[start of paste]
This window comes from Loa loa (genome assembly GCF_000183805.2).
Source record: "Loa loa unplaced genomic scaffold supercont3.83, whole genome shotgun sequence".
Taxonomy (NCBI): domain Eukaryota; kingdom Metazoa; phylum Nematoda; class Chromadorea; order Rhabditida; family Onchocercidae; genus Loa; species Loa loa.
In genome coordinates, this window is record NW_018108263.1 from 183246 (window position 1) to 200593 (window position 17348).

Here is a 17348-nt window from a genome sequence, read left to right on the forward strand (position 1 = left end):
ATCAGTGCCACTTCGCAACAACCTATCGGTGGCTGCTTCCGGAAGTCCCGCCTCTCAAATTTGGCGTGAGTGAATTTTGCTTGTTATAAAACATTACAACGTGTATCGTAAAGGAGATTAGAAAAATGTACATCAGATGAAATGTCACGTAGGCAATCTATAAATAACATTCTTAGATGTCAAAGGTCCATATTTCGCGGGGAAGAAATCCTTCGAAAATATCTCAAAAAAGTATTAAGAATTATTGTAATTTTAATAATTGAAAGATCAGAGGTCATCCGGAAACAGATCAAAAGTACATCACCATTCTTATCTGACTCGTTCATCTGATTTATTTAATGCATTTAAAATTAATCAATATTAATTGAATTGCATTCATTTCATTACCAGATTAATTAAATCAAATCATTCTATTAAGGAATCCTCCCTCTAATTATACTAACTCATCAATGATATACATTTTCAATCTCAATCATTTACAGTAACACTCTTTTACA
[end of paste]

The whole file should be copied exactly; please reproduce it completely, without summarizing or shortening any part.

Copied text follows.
This window comes from Loa loa (genome assembly GCF_000183805.2).
Source record: "Loa loa unplaced genomic scaffold supercont3.83, whole genome shotgun sequence".
Taxonomy (NCBI): domain Eukaryota; kingdom Metazoa; phylum Nematoda; class Chromadorea; order Rhabditida; family Onchocercidae; genus Loa; species Loa loa.
In genome coordinates, this window is record NW_018108263.1 from 183246 (window position 1) to 200593 (window position 17348).

Here is a 17348-nt window from a genome sequence, read left to right on the forward strand (position 1 = left end):
ATCAGTGCCACTTCGCAACAACCTATCGGTGGCTGCTTCCGGAAGTCCCGCCTCTCAAATTTGGCGTGAGTGAATTTTGCTTGTTATAAAACATTACAACGTGTATCGTAAAGGAGATTAGAAAAATGTACATCAGATGAAATGTCACGTAGGCAATCTATAAATAACATTCTTAGATGTCAAAGGTCCATATTTCGCGGGGAAGAAATCCTTCGAAAATATCTCAAAAAAGTATTAAGAATTATTGTAATTTTAATAATTGAAAGATCAGAGGTCATCCGGAAACAGATCAAAAGTACATCACCATTCTTATCTGACTCGTTCATCTGATTTATTTAATGCATTTAAAATTAATCAATATTAATTGAATTGCATTCATTTCATTACCAGATTAATTAAATCAAATCATTCTATTAAGGAATCCTCCCTCTAATTATACTAACTCATCAATGATATACATTTTCAATCTCAATCATTTACAGTAACACTCTTTTACA